A few times every spring, the skies over the Labrador Sea fill with row after row of long, parallel bands of cumulus clouds. The magnificent organization of these clouds, known as cloud streets, was on full display when this image was acquired on April 19, 2022.
Captured with the Moderate Resolution Imaging Spectroradiometer (MODIS) on NASA’s Aqua satellite, the image shows cloud streets sweeping over the open water between Labrador, Canada, and southwest Greenland.
The appearance of cloud streets indicates that strong, cold winds were blowing toward the southeast over comparatively warmer water. In springtime, sea ice has already entered the melting season, but there is still plenty of ice over land and sea to produce very cold, dry air. There is also enough open water from which that air can draw moisture and form clouds.
The pattern is the result of the ice-chilled air being warmed by the ocean surface and forming strong currents of upward moving air, or thermals. The moist air rises until it hits a temperature inversion, which acts like a cap and causes the air to roll over and form parallel cylinders of rotating air. On the upper side of these cylinders (the rising air), clouds form. Along the downward side (descending air), skies are clear.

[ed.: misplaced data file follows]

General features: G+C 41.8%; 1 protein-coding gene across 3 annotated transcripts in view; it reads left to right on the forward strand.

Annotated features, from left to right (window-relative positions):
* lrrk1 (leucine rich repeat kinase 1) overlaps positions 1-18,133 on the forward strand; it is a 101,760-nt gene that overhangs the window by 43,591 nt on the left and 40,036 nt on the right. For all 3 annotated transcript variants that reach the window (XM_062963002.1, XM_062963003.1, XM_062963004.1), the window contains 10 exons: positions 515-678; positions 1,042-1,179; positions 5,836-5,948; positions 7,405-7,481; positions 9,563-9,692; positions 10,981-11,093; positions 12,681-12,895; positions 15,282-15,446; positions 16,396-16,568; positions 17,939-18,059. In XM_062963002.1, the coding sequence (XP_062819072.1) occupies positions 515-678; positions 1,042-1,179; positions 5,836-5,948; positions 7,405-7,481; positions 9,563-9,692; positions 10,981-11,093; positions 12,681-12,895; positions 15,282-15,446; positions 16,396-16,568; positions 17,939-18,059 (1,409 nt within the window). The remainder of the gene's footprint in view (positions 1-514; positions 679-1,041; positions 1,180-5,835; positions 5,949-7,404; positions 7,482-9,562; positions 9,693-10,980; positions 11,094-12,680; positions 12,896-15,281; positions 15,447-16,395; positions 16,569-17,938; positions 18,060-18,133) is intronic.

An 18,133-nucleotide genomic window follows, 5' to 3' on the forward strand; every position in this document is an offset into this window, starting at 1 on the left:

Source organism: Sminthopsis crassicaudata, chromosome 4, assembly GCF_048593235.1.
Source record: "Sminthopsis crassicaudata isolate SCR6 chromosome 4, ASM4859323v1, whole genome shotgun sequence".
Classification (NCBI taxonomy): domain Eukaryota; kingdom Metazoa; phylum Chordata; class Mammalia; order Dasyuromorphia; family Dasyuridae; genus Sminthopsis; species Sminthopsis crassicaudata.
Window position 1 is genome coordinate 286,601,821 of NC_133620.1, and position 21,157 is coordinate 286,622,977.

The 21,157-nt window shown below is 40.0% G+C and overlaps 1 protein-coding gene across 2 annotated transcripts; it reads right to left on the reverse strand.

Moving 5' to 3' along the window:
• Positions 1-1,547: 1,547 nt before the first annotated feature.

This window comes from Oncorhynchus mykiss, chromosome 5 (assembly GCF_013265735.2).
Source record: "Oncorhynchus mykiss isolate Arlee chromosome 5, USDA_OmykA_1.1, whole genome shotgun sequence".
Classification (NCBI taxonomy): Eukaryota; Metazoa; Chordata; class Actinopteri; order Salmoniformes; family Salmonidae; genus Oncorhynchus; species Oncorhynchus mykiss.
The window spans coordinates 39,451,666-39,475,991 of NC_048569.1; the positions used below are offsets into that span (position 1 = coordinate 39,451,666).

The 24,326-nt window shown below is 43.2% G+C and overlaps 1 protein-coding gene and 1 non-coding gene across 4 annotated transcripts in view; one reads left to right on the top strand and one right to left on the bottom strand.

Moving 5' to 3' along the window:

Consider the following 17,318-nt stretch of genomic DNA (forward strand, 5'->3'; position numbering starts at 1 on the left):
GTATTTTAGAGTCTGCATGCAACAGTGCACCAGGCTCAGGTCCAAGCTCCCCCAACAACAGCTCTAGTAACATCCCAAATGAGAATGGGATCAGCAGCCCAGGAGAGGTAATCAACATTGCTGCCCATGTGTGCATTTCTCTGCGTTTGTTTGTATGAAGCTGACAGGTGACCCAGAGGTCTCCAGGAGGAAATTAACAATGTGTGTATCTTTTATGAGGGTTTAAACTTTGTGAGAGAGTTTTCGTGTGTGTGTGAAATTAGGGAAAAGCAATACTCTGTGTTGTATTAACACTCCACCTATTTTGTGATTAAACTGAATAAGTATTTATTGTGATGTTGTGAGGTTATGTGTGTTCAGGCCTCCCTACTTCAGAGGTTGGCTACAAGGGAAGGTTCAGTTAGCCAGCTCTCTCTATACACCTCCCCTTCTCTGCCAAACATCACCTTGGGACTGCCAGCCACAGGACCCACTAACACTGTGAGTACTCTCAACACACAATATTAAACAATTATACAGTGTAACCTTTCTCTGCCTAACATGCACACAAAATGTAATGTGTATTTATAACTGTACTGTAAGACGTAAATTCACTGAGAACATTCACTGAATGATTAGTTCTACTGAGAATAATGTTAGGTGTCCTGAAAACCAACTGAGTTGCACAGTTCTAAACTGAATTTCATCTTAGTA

The wide view reveals even more compelling cloud patterns. Notice that the cloud streets are adjacent to an area of vortices off the southeast coast of Greenland. According to Gunilla Svensson, a meteorologist at Stockholm University, those clouds were likely related to a narrow band of high winds known as a “tip jet.” A tip jet is thought to be caused by winds that accelerate as they are forced to go around the steep topography of Cape Farewell.
NASA Earth Observatory images by Joshua Stevens, using MODIS data from NASA EOSDIS LANCE and GIBS/Worldview. Story by Kathryn Hansen.